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  • Flaps are found on most aircraft. They are usually inboard on the wings’ trailing edges adjacent to the fuselage. Leading-edge flaps are also common. They extend forward and down from the inboard wing leading edge. 
  • The flaps are lowered to increase the camber of the wings and provide greater lift and control at slow speeds. They enable landing at slower speeds and shorten the amount of runway required for takeoff and landing. 
  • The amount that the flaps extend and the angle they form with the wing can be selected from the cockpit. Typically, flaps can extend up to 45–50°.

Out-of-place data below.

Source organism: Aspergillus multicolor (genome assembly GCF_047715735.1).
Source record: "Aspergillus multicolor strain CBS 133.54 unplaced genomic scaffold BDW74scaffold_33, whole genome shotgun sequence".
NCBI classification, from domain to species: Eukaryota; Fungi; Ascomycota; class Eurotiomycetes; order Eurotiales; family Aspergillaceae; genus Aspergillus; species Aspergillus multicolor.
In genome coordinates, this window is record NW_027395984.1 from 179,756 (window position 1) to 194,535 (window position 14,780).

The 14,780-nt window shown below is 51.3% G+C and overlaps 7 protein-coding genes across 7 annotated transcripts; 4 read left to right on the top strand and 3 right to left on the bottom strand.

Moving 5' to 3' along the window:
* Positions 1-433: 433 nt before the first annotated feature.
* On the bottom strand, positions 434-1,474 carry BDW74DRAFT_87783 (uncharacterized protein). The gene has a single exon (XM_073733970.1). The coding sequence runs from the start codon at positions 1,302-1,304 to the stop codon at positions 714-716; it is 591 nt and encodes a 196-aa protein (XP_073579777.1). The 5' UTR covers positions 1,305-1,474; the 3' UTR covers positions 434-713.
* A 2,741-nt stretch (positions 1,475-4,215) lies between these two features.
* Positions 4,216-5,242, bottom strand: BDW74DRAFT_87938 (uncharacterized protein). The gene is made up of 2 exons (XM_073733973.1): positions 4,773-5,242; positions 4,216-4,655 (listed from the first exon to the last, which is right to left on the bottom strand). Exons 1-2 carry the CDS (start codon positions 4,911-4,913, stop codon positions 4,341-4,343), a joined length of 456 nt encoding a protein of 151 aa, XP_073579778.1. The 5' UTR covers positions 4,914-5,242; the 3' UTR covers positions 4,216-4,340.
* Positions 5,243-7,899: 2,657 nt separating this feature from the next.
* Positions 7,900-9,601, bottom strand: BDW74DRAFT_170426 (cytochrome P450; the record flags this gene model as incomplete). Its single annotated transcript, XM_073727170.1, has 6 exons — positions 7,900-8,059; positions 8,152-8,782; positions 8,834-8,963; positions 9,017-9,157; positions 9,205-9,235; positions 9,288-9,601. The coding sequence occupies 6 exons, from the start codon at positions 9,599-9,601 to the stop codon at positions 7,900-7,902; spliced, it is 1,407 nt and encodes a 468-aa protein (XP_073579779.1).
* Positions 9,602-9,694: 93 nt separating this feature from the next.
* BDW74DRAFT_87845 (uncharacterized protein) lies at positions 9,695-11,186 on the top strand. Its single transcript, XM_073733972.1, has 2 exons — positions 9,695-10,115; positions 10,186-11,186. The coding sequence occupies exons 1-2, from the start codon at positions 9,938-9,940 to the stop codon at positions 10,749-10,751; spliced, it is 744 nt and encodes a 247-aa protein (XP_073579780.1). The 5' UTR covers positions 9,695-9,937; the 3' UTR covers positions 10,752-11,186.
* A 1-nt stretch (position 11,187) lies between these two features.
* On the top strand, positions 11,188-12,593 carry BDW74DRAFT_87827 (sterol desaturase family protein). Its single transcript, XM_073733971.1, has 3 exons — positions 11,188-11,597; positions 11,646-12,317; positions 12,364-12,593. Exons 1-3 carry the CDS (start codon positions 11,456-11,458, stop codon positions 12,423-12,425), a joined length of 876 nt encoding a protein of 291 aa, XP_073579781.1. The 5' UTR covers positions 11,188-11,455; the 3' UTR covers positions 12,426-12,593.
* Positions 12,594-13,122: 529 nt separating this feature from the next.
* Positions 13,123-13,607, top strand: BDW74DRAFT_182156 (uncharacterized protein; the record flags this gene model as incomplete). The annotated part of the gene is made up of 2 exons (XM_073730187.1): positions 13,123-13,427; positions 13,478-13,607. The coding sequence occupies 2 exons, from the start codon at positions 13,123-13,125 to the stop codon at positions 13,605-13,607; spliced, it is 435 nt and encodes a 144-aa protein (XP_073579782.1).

• various aircraft with flaps in the extended position. 
  • Flaps are usually constructed of materials and with techniques used on the other airfoils and control surfaces of a particular aircraft.
  •  Aluminum skin and structure flaps are the norms on light aircraft. Heavy and high-performance aircraft flaps may also be aluminum, but the use of composite structures is also common. 

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